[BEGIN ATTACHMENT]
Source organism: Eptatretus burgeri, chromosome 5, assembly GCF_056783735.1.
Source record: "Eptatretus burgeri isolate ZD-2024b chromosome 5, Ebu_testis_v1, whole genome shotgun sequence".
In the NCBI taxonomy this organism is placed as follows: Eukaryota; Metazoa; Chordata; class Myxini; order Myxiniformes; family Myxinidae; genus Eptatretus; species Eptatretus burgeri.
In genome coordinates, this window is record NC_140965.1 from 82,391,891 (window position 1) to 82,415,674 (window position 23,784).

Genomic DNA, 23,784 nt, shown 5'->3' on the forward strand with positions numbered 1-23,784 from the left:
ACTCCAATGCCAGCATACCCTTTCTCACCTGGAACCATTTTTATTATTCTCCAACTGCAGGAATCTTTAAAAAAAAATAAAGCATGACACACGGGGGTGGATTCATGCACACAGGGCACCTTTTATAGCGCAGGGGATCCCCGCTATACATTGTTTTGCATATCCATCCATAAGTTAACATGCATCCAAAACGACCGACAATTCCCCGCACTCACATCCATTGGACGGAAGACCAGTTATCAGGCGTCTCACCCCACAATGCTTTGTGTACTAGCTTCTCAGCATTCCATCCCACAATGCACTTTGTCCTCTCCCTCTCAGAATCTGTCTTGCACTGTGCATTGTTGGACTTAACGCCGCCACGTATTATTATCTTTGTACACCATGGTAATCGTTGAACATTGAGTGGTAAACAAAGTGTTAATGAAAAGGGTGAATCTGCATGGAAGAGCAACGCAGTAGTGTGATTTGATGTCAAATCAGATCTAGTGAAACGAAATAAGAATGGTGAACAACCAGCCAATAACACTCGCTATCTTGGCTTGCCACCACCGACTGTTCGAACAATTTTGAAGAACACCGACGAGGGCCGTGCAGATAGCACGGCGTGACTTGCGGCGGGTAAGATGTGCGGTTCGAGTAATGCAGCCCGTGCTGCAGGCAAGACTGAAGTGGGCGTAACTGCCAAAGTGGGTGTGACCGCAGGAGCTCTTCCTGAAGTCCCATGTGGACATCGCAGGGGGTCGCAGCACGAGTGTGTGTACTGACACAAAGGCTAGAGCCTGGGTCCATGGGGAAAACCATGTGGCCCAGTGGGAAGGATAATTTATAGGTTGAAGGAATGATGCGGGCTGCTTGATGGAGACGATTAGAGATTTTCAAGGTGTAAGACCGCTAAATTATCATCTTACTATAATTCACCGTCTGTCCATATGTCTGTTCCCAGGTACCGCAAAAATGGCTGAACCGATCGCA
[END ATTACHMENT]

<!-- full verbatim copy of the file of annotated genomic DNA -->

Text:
Source organism: Eptatretus burgeri, chromosome 5, assembly GCF_056783735.1.
Source record: "Eptatretus burgeri isolate ZD-2024b chromosome 5, Ebu_testis_v1, whole genome shotgun sequence".
In the NCBI taxonomy this organism is placed as follows: Eukaryota; Metazoa; Chordata; class Myxini; order Myxiniformes; family Myxinidae; genus Eptatretus; species Eptatretus burgeri.
In genome coordinates, this window is record NC_140965.1 from 82,391,891 (window position 1) to 82,415,674 (window position 23,784).

Genomic DNA, 23,784 nt, shown 5'->3' on the forward strand with positions numbered 1-23,784 from the left:
ACTCCAATGCCAGCATACCCTTTCTCACCTGGAACCATTTTTATTATTCTCCAACTGCAGGAATCTTTAAAAAAAAATAAAGCATGACACACGGGGGTGGATTCATGCACACAGGGCACCTTTTATAGCGCAGGGGATCCCCGCTATACATTGTTTTGCATATCCATCCATAAGTTAACATGCATCCAAAACGACCGACAATTCCCCGCACTCACATCCATTGGACGGAAGACCAGTTATCAGGCGTCTCACCCCACAATGCTTTGTGTACTAGCTTCTCAGCATTCCATCCCACAATGCACTTTGTCCTCTCCCTCTCAGAATCTGTCTTGCACTGTGCATTGTTGGACTTAACGCCGCCACGTATTATTATCTTTGTACACCATGGTAATCGTTGAACATTGAGTGGTAAACAAAGTGTTAATGAAAAGGGTGAATCTGCATGGAAGAGCAACGCAGTAGTGTGATTTGATGTCAAATCAGATCTAGTGAAACGAAATAAGAATGGTGAACAACCAGCCAATAACACTCGCTATCTTGGCTTGCCACCACCGACTGTTCGAACAATTTTGAAGAACACCGACGAGGGCCGTGCAGATAGCACGGCGTGACTTGCGGCGGGTAAGATGTGCGGTTCGAGTAATGCAGCCCGTGCTGCAGGCAAGACTGAAGTGGGCGTAACTGCCAAAGTGGGTGTGACCGCAGGAGCTCTTCCTGAAGTCCCATGTGGACATCGCAGGGGGTCGCAGCACGAGTGTGTGTACTGACACAAAGGCTAGAGCCTGGGTCCATGGGGAAAACCATGTGGCCCAGTGGGAAGGATAATTTATAGGTTGAAGGAATGATGCGGGCTGCTTGATGGAGACGATTAGAGATTTTCAAGGTGTAAGACCGCTAAATTATCATCTTACTATAATTCACCGTCTGTCCATATGTCTGTTCCCAGGTACCGCAAAAATGGCTGAACCGATCGCA